In April 2011, an Ariane 5 rocket hurled the “New Dawn” communications satellite into geostationary Earth orbit some 36,000 kilometers above the Earth. The $250 million satellite successfully released a set of pins that had held its primary antenna in a folded configuration during launch; however, the antenna did not unfold. Hobbled and well beyond the reach of any repair mission — geostationary orbit, or GEO, is thousands of kilometers higher than the Hubble and International Space Station orbits, where astronauts once ventured with the space shuttle — the satellite has since been relegated to operating at less than half its intended bandwidth.
The following year, another setback occurred when the $300 million IS-19 satellite incurred damage to its solar array when it failed to deploy correctly, resulting in a permanent power shortage and lifelong reduced functionality.
And just last year, the U.S. Navy’s Mobile User Objective System (MUOS) communications satellite became stranded in an orbit significantly lower than intended following a propulsion system anomaly.
Failures such as these are not frequent, but do happen with some regularity among both commercial and military satellites, with costs greater than may be obvious. In the case of New Dawn, not only is its communications capacity permanently reduced, but the extra fuel that was expended during attempts to shake the antenna loose took a year off the satellite’s lifespan. Yet another year of life is expected to be lost because the undeployed antenna unbalances the spacecraft, requiring yet more maneuvering fuel.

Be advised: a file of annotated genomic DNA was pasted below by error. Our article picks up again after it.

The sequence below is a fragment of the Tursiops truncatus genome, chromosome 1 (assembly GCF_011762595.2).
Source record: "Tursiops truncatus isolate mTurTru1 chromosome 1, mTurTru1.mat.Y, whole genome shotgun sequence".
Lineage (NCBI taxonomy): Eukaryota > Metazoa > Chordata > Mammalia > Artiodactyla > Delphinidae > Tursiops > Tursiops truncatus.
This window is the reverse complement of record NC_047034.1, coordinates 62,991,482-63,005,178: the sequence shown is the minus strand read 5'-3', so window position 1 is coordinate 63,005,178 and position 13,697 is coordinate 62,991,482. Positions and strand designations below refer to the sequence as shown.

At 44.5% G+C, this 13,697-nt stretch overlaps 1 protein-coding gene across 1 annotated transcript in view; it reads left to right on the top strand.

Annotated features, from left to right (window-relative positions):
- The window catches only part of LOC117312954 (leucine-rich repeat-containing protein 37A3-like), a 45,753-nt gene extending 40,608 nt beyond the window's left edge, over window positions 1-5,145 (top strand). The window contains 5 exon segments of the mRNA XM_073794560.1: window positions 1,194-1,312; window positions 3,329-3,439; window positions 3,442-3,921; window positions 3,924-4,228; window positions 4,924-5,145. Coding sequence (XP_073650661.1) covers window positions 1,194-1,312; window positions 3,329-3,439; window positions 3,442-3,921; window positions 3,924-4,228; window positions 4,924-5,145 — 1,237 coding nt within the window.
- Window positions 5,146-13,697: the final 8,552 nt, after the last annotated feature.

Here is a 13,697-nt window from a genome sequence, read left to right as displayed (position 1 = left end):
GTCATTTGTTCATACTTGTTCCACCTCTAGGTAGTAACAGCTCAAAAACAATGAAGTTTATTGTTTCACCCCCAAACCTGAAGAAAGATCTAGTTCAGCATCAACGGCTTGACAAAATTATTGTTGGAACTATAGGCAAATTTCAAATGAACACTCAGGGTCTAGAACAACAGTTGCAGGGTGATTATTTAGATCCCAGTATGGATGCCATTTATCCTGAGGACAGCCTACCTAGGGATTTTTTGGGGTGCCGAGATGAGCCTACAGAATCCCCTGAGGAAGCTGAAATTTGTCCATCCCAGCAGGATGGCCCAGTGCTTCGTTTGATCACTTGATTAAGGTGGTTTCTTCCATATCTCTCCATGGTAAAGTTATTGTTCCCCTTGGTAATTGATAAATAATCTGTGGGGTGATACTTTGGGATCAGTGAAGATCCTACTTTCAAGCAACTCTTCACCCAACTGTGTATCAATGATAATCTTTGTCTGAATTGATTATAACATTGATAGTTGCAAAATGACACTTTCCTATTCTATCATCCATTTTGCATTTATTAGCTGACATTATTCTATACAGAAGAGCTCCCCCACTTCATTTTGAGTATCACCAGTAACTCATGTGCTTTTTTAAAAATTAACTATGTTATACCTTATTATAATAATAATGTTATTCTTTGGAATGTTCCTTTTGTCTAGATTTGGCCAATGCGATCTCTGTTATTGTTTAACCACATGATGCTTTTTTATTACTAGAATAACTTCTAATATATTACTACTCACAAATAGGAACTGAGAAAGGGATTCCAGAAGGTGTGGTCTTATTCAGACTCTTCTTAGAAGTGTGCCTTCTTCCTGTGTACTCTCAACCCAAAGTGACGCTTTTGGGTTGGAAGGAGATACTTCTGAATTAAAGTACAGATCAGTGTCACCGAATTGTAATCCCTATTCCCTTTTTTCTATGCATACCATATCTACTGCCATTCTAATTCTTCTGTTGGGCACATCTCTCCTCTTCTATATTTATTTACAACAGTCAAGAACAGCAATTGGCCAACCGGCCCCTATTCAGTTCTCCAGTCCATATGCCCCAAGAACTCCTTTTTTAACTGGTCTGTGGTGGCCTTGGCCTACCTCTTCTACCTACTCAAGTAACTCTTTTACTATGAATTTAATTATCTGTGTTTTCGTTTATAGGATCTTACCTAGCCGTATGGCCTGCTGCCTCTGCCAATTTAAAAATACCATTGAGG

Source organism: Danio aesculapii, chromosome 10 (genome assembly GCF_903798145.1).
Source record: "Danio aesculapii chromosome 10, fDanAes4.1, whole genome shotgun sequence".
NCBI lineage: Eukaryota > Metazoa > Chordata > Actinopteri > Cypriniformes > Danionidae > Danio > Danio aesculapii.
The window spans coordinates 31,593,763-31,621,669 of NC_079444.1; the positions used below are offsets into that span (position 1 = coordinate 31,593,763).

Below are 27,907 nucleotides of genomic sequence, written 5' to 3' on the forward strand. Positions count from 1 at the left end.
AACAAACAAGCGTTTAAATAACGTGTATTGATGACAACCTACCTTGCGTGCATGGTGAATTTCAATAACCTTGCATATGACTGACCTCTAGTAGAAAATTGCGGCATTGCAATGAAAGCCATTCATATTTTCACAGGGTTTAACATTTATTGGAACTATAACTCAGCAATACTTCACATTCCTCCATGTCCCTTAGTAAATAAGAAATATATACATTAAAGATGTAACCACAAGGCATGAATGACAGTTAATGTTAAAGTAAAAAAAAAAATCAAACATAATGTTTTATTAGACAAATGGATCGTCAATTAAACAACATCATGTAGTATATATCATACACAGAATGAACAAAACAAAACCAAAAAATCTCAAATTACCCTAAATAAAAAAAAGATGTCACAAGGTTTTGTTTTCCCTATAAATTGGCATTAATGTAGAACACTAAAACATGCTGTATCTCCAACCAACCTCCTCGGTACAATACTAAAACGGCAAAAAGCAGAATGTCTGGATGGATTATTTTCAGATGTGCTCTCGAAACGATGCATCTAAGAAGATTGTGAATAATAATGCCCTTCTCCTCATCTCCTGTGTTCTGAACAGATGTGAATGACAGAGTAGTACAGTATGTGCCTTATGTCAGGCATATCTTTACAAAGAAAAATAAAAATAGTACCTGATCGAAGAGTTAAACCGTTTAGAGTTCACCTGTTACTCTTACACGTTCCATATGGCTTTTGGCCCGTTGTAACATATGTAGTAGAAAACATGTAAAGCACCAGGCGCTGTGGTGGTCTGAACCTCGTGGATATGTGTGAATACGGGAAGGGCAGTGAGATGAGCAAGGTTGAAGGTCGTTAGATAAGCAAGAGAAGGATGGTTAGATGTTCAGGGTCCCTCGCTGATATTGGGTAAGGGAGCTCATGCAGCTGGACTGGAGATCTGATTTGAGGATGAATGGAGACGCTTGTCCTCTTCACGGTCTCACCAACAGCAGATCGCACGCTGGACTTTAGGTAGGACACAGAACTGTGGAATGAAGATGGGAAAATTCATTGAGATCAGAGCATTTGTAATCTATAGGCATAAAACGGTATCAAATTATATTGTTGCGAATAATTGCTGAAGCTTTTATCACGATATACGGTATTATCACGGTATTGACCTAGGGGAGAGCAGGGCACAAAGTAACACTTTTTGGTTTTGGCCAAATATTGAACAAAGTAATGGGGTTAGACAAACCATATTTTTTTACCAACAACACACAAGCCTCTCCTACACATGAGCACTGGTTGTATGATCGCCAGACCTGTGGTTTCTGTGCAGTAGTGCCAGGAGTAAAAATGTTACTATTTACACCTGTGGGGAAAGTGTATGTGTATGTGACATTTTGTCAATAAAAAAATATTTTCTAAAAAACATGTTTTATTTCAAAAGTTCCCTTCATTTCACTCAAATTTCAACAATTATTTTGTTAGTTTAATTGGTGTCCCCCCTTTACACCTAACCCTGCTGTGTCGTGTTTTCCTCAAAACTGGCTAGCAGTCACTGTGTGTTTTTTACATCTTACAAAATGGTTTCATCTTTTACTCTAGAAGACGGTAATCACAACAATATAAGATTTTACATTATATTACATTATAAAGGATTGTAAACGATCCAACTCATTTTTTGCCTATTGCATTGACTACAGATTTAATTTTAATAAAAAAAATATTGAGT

The problem of not being able to inspect, repair or otherwise assist our nation’s satellites in GEO goes beyond unfortunate cases like these. Our nation’s adversaries are working hard, and in some cases quite openly, to develop the means to destroy U.S. satellites in space. In a well-publicized 2007 test of a new anti-satellite weapon, for example, China intentionally destroyed one of its own spacecraft, creating hundreds of thousands of pieces of debris that still threaten other space assets. And China is not the only country aware that the United States relies on satellites to support its troops more than any other nation; others also aim to nullify our space superiority.